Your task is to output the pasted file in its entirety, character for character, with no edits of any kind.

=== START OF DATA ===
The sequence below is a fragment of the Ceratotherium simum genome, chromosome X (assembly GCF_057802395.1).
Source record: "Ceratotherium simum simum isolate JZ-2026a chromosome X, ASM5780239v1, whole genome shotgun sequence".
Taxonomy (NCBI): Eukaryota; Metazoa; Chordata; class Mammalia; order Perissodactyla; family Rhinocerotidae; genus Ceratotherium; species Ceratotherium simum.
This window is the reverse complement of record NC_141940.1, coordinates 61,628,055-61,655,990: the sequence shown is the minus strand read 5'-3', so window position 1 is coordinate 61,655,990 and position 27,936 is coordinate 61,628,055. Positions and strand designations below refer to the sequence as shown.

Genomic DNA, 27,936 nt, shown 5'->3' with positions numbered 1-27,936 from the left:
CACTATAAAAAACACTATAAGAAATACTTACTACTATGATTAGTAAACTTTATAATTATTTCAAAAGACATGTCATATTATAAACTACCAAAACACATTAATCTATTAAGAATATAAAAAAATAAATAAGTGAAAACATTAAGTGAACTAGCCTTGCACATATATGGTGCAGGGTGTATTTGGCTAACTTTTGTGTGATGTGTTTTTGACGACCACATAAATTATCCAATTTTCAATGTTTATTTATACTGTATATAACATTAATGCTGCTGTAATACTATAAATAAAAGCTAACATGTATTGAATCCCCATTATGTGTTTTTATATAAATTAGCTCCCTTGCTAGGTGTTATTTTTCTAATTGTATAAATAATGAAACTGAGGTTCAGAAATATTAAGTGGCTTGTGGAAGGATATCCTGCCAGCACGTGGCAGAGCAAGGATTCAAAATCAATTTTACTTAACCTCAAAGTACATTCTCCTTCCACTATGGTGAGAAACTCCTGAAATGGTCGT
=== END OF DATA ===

The sequence below is a fragment of the Ceratotherium simum genome, chromosome X (assembly GCF_057802395.1).
Source record: "Ceratotherium simum simum isolate JZ-2026a chromosome X, ASM5780239v1, whole genome shotgun sequence".
Taxonomy (NCBI): Eukaryota; Metazoa; Chordata; class Mammalia; order Perissodactyla; family Rhinocerotidae; genus Ceratotherium; species Ceratotherium simum.
This window is the reverse complement of record NC_141940.1, coordinates 61,628,055-61,655,990: the sequence shown is the minus strand read 5'-3', so window position 1 is coordinate 61,655,990 and position 27,936 is coordinate 61,628,055. Positions and strand designations below refer to the sequence as shown.

Genomic DNA, 27,936 nt, shown 5'->3' with positions numbered 1-27,936 from the left:
CACTATAAAAAACACTATAAGAAATACTTACTACTATGATTAGTAAACTTTATAATTATTTCAAAAGACATGTCATATTATAAACTACCAAAACACATTAATCTATTAAGAATATAAAAAAATAAATAAGTGAAAACATTAAGTGAACTAGCCTTGCACATATATGGTGCAGGGTGTATTTGGCTAACTTTTGTGTGATGTGTTTTTGACGACCACATAAATTATCCAATTTTCAATGTTTATTTATACTGTATATAACATTAATGCTGCTGTAATACTATAAATAAAAGCTAACATGTATTGAATCCCCATTATGTGTTTTTATATAAATTAGCTCCCTTGCTAGGTGTTATTTTTCTAATTGTATAAATAATGAAACTGAGGTTCAGAAATATTAAGTGGCTTGTGGAAGGATATCCTGCCAGCACGTGGCAGAGCAAGGATTCAAAATCAATTTTACTTAACCTCAAAGTACATTCTCCTTCCACTATGGTGAGAAACTCCTGAAATGGTCGT